Let’s start with technology. One of the bad raps against older workers is their failure to adapt to new technologies. If you fall into this category (and it’s not assumed that all older job seekers are deficient with technology) we’re probably looking at upgrading your computer skills.
If you don’t have the money (which most job seekers don’t) and you don’t have the time to take a course, most local libraries offer classes in the current versions of the more popular applications such as Word, Excel and PowerPoint as well as classes in how to be more efficient at searching the internet. And, the best part is that in nearly all cases, those classes are free. And, don’t forget to search YouTube for tutorials on most all new and upgraded software. Beyond basic business applications, there is a wealth of videos on personal productivity and web extensions… and all you have to do is “search.”
At the next level, if you feel that your resume or interview skills are in need of an upgrade, many community college have programs that will meet your needs. They may even be able to perform online assessments to help you determine your ideal (or best target) position in the workforce.
If you crave additional development, there are avenues open to you as well. TED talks and YouTube videos offer a wealth of information on topics you haven’t even considered but yet may be just what you need. Is entrepreneurship the right choice for you? Does your personal brand need some polishing or re-direction? You can probably find something that will energize your job search.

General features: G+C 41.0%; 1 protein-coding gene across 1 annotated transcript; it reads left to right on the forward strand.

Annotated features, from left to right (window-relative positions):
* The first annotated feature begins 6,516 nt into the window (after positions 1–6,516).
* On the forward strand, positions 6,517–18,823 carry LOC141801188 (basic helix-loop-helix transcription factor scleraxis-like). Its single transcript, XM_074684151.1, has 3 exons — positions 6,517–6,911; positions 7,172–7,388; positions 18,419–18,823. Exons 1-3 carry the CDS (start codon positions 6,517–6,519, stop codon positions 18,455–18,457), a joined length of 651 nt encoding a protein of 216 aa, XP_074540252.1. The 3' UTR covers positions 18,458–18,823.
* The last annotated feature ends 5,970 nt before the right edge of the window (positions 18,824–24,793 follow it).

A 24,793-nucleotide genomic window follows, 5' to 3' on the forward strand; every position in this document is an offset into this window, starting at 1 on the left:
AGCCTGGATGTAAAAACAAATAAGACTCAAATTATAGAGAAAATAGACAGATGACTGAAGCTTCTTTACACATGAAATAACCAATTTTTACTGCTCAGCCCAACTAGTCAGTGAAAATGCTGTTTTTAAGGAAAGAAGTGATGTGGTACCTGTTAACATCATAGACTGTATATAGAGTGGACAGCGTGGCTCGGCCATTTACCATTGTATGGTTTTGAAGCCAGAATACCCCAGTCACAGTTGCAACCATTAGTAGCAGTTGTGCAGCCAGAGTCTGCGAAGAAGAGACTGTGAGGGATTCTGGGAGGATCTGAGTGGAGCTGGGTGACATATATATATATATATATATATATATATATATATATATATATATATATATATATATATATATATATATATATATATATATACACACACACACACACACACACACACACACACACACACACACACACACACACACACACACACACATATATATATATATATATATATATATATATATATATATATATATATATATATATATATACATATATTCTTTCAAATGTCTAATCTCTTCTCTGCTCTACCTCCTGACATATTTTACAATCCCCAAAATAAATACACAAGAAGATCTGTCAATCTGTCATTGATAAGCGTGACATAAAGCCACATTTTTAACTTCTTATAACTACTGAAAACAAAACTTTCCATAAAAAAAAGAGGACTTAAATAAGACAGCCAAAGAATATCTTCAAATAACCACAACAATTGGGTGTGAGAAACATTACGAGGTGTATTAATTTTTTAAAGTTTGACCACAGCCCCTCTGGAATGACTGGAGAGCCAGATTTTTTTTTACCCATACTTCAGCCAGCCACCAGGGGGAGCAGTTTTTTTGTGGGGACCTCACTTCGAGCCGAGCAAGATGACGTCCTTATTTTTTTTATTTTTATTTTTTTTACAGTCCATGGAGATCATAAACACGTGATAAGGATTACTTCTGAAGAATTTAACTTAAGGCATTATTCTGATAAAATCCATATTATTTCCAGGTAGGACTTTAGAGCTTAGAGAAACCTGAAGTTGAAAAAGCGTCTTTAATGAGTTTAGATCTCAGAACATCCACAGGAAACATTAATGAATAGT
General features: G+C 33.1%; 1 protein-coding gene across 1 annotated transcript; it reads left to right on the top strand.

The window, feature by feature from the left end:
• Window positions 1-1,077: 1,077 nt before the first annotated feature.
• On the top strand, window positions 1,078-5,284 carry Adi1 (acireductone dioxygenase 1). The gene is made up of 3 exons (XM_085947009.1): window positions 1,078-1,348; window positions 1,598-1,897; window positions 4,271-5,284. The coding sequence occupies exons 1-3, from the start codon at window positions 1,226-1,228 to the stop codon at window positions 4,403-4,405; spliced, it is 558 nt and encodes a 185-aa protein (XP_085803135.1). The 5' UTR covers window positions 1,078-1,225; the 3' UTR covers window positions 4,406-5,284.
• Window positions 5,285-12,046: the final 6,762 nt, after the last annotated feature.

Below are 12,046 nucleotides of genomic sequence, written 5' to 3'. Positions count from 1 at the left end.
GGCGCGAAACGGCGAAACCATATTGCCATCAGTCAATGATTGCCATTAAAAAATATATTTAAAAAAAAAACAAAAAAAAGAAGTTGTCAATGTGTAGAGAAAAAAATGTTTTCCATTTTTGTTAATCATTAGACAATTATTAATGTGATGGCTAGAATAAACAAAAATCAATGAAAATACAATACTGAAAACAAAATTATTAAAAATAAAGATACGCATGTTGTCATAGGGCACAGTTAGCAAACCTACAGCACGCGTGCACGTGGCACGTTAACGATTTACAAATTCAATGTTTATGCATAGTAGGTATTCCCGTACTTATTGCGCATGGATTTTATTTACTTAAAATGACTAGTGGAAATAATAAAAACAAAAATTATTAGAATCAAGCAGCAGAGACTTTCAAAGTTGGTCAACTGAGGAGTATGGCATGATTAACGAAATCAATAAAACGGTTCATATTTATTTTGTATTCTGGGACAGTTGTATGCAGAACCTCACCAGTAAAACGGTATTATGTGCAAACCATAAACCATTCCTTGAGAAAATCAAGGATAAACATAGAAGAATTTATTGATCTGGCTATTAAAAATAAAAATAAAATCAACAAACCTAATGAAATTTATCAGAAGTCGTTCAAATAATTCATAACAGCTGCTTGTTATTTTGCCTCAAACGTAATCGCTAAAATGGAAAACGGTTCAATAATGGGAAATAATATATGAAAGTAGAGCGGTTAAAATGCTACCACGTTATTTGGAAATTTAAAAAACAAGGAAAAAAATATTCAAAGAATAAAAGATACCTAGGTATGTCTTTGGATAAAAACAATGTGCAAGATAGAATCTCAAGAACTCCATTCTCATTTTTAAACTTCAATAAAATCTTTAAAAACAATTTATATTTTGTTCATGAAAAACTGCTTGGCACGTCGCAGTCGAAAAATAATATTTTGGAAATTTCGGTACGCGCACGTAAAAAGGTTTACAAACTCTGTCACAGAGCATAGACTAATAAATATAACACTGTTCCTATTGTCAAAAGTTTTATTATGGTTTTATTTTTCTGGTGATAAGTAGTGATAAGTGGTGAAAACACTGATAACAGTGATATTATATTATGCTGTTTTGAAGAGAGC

For a more personal touch, there are MeetUp groups which can be found in your local area just by inserting your ZIP code into the search at meetup.com. A great skill and confidence builder are organizations such Toastmasters which boasts 16,400 members in 141 countries (according to toastmasters.org). There may be several chapters just in your local area.
If you need to create a new you – or just to dust off and polish up the old you – the resources are there, in spades. And most are free or nearly free. You just need to look.
Modifying The Workplace For Older Employees
by Bridget Miller at mondaq.com
As our population demographics change over the years, employers are finding themselves with a workforce that is ever-changing in composition. While those in the Millennial cohort are finding their feet in the workplace and advancing into more senior roles, there are plenty of Generation Xers and Baby Boomers who plan to stay in the workforce for many years to come. This may mean that employers find themselves with a workforce that has a higher average age than it did in years past. (This can be true even while more and more young workers join the workforce each year.)
Another factor that may increase the average age in the workforce is the fact that more people are transitioning into a new career after their original retirement. Many older workers are even looking for new jobs.
Advice for job seekers over 50
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The latest on the 50+ job seekers in the U.K.